Implementing State-Level Processes That Enhance Access to Medicaid Family Planning Program Services

This report was made possible through the generous support of Arnold Ventures

Medicaid provides a critical source of health care coverage for low-income individuals in the United States, including 13 million women of reproductive age.1 Medicaid is also the primary source of family planning coverage, accounting for 75% of public expenditures for family planning services in the United States.2 State Medicaid programs have a long-standing requirement to provide family planning services in the benefits package that is provided to people enrolled in full-scope coverage.3 In order to expand the number of people who can access family planning services, states have also taken the option to establish Medicaid family planning programs that cover a suite of family planning services for individuals not otherwise eligible for full-scope Medicaid.

States have considerable flexibility in designing their Medicaid family planning programs. As a result, access to and utilization of Medicaid family planning programs are largely impacted by the policies and operational processes a state Medicaid program chooses to implement. The decisions a state makes related to its application process, consumer outreach, confidentiality policies, scope of covered benefits and provider network are all critical programmatic features that determine how easy or difficult it is for an individual to enroll in and receive services through Medicaid family planning programs.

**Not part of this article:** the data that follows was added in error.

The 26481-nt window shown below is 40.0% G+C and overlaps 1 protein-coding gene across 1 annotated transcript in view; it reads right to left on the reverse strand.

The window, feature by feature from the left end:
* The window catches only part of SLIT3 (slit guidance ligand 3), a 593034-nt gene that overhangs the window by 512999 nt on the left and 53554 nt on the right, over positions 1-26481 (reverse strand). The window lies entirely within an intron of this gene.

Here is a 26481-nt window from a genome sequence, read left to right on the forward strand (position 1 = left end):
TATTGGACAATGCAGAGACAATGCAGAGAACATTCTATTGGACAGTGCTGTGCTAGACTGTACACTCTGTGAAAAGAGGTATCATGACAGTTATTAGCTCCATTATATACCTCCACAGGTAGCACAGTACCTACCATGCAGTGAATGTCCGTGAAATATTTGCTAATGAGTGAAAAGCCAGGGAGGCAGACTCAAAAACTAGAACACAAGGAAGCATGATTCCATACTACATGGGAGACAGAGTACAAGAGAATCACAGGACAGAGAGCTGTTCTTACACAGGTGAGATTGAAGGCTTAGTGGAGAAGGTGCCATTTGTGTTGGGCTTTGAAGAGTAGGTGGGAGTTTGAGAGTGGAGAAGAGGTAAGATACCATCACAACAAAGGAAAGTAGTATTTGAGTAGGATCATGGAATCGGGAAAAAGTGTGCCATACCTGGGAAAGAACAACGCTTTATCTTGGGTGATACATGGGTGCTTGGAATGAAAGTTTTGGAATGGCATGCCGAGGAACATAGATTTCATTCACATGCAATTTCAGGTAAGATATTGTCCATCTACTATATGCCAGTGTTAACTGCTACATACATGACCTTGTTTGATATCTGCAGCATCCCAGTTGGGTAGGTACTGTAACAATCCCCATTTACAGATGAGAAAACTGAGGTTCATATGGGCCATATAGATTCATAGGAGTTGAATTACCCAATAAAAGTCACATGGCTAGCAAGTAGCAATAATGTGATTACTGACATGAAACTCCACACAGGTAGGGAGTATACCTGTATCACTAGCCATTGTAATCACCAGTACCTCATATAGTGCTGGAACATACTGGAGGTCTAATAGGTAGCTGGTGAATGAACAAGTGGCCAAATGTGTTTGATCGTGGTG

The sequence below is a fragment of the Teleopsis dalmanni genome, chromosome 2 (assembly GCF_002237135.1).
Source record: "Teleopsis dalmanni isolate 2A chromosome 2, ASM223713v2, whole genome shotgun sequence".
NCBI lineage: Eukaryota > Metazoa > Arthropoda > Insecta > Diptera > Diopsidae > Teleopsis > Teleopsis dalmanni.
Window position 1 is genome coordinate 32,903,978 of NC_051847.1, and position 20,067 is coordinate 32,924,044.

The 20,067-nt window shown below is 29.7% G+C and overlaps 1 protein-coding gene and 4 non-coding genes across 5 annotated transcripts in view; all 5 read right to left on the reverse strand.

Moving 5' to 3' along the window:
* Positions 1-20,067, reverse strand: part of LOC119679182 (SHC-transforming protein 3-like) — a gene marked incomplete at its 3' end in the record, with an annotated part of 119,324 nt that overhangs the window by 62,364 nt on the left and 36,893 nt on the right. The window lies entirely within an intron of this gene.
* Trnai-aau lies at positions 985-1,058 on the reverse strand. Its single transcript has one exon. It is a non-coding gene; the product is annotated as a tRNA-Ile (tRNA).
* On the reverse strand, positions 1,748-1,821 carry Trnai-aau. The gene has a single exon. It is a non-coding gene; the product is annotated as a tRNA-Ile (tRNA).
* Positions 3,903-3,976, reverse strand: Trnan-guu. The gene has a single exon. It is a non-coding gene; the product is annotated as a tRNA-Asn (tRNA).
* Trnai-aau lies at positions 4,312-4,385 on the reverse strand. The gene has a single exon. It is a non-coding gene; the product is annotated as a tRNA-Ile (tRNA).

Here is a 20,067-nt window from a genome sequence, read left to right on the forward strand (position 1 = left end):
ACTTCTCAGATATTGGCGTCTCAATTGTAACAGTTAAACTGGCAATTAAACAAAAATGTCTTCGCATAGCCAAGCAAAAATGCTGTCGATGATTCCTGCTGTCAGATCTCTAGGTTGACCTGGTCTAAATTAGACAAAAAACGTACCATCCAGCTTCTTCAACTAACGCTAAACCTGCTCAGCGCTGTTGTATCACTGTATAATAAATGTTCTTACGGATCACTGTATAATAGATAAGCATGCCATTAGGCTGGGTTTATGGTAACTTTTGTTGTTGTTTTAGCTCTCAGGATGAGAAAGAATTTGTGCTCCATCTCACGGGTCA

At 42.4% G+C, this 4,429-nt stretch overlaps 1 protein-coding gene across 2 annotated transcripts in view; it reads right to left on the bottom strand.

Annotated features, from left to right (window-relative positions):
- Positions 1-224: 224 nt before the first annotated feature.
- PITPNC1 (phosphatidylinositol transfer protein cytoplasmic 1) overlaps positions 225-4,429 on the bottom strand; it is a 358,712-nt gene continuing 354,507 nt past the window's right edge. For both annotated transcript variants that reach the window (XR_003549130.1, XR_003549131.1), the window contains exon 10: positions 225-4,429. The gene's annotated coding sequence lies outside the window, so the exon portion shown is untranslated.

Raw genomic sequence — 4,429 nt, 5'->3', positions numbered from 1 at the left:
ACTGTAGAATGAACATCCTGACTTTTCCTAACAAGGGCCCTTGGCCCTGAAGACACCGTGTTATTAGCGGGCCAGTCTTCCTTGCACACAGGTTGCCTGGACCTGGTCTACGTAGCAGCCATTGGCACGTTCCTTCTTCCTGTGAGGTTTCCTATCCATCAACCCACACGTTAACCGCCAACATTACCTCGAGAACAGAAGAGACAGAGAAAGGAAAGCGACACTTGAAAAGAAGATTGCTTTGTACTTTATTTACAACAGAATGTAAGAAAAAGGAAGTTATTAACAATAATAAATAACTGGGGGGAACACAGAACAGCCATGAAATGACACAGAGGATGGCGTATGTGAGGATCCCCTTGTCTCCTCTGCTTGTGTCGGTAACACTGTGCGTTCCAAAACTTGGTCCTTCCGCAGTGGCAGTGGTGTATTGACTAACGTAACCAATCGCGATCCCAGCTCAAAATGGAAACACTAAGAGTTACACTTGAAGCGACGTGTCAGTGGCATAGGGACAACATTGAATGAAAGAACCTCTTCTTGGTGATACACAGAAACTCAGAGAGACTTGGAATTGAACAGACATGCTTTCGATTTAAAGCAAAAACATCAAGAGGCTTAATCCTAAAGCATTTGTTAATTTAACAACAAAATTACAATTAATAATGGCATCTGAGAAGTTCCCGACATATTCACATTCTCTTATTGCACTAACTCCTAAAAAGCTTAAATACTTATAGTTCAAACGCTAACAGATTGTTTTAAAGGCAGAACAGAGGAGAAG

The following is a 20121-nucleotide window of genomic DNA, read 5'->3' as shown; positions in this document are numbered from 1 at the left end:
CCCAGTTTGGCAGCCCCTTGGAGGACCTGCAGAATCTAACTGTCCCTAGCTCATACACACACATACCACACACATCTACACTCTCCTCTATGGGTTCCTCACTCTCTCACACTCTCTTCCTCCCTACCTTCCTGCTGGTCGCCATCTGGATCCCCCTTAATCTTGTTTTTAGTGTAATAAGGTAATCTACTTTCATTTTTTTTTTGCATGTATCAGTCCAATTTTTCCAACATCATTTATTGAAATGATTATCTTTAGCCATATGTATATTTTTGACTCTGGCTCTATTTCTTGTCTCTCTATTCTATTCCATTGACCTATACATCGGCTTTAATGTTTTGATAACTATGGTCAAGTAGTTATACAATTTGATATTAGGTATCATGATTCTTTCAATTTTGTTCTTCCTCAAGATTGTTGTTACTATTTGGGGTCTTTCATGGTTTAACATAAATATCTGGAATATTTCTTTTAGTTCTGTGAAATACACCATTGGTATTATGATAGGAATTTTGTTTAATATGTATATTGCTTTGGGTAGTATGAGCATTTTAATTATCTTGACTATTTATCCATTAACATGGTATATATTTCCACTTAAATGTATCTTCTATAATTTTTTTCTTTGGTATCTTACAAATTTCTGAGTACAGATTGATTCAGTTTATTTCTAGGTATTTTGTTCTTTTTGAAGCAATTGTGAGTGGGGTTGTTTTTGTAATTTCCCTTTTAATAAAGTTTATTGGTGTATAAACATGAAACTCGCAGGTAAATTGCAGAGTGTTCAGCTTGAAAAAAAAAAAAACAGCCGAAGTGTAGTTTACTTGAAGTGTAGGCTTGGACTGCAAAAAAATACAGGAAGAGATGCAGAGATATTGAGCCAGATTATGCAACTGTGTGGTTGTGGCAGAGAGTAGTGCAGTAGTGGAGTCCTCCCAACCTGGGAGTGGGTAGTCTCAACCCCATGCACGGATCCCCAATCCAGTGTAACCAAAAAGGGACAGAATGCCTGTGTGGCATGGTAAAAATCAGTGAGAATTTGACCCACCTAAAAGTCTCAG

To promote access and utilization, this issue brief provides an array of best practice strategies in place across the nation to serve as an actionable road map for states that might be considering adopting such a program as well as states with existing programs looking to bolster participation and utilization rates. The strategies are derived from a review of national literature and policies and practices across the country and informed by an analysis of participation rates and utilization of services in 22 of the 30 states with programs in place.

To download the Executive Summary click here. To download the full issue brief, click here.

To view the accompanying webinar, click here.

1 Guttmacher Institute, Why Protecting Medicaid Means Protecting Sexual and Reproductive Health (March 9, 2017), available at

2 Kinsey Hasstedt, Adam Sonfield & Rachel Benson Gold, Guttmacher Institute, Public Funding for Family Planning and Abortion Services, FY 1980–2015 (April 2017), available at

3 Centers for Medicare & Medicaid Services, Medicaid Covers Family Planning Services (2019), available at



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